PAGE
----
Newly proposed legislation in Missouri could prevent municipalities from competing against private Internet service providers.
Proposed by Republican State Representative Rocky Miller, the bill takes aim at “municipal competitive services” without specifically singling out broadband. But it appears to be targeted at Internet service. CenturyLink reportedly objected to a city broadband plan in Columbia, Missouri, recently, and a group advocating for municipal broadband said the bill “would limit communities’ abilities to support broadband deployment in their areas.”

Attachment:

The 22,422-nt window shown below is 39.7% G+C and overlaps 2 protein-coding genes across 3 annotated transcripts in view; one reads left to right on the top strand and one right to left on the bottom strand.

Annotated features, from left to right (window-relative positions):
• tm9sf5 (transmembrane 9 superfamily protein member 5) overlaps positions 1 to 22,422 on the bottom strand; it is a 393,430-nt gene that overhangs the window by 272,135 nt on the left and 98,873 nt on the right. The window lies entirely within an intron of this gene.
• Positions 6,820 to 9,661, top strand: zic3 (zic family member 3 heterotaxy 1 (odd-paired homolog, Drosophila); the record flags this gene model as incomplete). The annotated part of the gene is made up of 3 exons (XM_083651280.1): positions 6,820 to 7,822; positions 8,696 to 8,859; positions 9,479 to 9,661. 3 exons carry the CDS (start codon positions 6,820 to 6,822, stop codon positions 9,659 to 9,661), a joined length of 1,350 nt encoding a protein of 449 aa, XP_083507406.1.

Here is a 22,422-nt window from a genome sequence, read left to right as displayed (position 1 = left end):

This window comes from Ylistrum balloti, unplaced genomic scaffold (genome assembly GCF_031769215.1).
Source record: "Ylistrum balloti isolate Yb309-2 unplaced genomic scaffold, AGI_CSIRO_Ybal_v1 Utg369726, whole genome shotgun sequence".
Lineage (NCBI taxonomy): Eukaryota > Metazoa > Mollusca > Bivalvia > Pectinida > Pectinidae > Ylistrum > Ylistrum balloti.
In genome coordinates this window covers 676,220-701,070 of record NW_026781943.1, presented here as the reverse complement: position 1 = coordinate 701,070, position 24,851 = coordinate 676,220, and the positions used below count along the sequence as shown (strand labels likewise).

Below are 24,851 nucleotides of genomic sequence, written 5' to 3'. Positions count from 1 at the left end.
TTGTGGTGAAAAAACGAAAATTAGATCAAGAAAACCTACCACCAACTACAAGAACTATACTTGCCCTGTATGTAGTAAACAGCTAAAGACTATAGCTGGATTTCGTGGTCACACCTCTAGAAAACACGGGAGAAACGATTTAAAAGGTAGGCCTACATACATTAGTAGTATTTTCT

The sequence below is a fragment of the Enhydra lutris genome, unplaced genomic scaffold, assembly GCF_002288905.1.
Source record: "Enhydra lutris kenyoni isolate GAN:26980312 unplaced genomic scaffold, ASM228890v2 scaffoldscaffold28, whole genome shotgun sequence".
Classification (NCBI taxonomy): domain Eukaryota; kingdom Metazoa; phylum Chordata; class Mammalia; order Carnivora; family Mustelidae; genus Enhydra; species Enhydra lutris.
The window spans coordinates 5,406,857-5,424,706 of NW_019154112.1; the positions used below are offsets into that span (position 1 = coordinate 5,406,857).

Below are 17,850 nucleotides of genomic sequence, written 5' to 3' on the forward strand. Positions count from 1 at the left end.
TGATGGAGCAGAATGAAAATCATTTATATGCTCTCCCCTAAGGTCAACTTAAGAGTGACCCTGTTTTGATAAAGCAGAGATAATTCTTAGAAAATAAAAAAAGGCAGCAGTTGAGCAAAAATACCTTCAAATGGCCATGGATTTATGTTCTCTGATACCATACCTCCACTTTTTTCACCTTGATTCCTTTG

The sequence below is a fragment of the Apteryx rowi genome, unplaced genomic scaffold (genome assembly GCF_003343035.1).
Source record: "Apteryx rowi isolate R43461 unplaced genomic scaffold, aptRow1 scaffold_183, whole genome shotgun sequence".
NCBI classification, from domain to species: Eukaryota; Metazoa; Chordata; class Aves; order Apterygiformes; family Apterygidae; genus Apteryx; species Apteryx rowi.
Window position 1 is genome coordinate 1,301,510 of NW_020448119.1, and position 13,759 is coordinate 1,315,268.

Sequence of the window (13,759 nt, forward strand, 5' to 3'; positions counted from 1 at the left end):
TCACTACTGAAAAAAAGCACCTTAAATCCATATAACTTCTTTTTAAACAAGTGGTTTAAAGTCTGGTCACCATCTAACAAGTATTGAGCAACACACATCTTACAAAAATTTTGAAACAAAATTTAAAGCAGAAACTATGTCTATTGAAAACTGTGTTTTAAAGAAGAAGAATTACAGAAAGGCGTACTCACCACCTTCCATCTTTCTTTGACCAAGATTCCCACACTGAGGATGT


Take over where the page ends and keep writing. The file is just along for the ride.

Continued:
“The state of Missouri is the latest legislature to attempt to erect barriers to the deployment of broadband networks that are critical to the future of its local economies and the nation,” the Coalition for Local Internet Choice (CLIC) said. “High-bandwidth communications networks are the electricity of the 21st century and no community should be stymied or hampered in its efforts to deploy new future-proof communications infrastructure for its citizens—either by itself or with willing private partners. It is ironic that while the International CES show in Las Vegas spotlighted hundreds of new devices and applications that require big bandwidth, legislation would be introduced in Missouri that would impair the development of networks that enable that bandwidth.”
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